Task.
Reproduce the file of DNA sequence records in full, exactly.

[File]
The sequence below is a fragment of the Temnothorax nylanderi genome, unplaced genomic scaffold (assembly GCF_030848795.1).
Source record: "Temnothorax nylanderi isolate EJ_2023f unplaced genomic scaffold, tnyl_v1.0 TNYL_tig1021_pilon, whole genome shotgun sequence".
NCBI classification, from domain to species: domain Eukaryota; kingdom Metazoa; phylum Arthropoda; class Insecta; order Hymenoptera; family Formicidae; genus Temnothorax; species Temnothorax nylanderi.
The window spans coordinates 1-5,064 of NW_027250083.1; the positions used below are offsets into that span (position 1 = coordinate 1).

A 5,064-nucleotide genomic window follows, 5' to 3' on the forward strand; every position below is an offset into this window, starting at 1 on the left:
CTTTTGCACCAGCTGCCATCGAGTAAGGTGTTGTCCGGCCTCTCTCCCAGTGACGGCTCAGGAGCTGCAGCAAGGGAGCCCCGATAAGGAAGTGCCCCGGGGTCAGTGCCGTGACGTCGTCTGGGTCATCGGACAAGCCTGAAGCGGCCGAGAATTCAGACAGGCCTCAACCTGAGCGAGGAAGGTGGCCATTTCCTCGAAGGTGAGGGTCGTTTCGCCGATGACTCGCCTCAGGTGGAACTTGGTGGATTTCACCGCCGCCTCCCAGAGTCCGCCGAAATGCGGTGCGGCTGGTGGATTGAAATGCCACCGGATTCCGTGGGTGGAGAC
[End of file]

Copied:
The sequence below is a fragment of the Temnothorax nylanderi genome, unplaced genomic scaffold (assembly GCF_030848795.1).
Source record: "Temnothorax nylanderi isolate EJ_2023f unplaced genomic scaffold, tnyl_v1.0 TNYL_tig1021_pilon, whole genome shotgun sequence".
NCBI classification, from domain to species: domain Eukaryota; kingdom Metazoa; phylum Arthropoda; class Insecta; order Hymenoptera; family Formicidae; genus Temnothorax; species Temnothorax nylanderi.
The window spans coordinates 1-5,064 of NW_027250083.1; the positions used below are offsets into that span (position 1 = coordinate 1).

A 5,064-nucleotide genomic window follows, 5' to 3' on the forward strand; every position below is an offset into this window, starting at 1 on the left:
CTTTTGCACCAGCTGCCATCGAGTAAGGTGTTGTCCGGCCTCTCTCCCAGTGACGGCTCAGGAGCTGCAGCAAGGGAGCCCCGATAAGGAAGTGCCCCGGGGTCAGTGCCGTGACGTCGTCTGGGTCATCGGACAAGCCTGAAGCGGCCGAGAATTCAGACAGGCCTCAACCTGAGCGAGGAAGGTGGCCATTTCCTCGAAGGTGAGGGTCGTTTCGCCGATGACTCGCCTCAGGTGGAACTTGGTGGATTTCACCGCCGCCTCCCAGAGTCCGCCGAAATGCGGTGCGGCTGGTGGATTGAAATGCCACCGGATTCCGTGGGTGGAGAC